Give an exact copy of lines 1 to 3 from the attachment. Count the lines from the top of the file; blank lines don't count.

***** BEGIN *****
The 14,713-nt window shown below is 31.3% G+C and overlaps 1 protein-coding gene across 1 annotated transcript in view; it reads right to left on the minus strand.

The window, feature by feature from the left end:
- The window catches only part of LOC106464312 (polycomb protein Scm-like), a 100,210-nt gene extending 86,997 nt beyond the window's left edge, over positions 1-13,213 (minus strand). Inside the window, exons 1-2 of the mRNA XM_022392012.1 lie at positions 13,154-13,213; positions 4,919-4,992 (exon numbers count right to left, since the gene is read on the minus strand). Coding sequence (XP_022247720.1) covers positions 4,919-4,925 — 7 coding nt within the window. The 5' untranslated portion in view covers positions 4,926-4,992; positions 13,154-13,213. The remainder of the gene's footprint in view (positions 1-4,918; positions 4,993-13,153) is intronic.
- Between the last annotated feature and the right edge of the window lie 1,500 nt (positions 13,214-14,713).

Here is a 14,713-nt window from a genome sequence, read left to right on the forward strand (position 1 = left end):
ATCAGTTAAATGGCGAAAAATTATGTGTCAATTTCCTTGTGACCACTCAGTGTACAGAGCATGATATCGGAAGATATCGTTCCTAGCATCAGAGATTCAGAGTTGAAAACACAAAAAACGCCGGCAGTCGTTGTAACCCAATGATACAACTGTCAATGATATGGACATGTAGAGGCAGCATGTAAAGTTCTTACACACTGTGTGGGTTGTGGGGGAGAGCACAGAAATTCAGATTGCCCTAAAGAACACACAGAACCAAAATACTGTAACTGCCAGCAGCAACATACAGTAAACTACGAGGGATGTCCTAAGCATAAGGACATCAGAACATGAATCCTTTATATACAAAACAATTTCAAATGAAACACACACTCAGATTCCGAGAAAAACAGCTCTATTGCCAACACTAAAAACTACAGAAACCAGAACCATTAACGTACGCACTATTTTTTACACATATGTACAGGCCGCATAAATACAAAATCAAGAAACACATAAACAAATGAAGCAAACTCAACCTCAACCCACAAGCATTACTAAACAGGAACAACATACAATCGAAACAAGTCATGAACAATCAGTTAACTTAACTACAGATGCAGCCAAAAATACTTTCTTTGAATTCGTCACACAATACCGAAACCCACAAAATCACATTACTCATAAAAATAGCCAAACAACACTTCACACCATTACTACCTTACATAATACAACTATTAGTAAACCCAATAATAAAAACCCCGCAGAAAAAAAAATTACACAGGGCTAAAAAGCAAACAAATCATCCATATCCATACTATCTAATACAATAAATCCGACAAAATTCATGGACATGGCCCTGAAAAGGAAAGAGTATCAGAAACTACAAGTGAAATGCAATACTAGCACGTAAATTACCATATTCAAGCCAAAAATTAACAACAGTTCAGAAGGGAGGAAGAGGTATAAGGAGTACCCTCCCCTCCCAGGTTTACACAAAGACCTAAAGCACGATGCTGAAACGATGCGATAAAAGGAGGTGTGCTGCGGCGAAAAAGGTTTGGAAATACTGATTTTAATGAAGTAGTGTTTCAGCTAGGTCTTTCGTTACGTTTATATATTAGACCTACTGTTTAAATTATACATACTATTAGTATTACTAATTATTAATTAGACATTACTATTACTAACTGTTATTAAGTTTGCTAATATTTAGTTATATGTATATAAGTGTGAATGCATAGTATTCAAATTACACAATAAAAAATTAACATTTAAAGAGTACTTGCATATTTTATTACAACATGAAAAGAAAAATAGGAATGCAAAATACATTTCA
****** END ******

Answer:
The 14,713-nt window shown below is 31.3% G+C and overlaps 1 protein-coding gene across 1 annotated transcript in view; it reads right to left on the minus strand.

The window, feature by feature from the left end:
- The window catches only part of LOC106464312 (polycomb protein Scm-like), a 100,210-nt gene extending 86,997 nt beyond the window's left edge, over positions 1-13,213 (minus strand). Inside the window, exons 1-2 of the mRNA XM_022392012.1 lie at positions 13,154-13,213; positions 4,919-4,992 (exon numbers count right to left, since the gene is read on the minus strand). Coding sequence (XP_022247720.1) covers positions 4,919-4,925 — 7 coding nt within the window. The 5' untranslated portion in view covers positions 4,926-4,992; positions 13,154-13,213. The remainder of the gene's footprint in view (positions 1-4,918; positions 4,993-13,153) is intronic.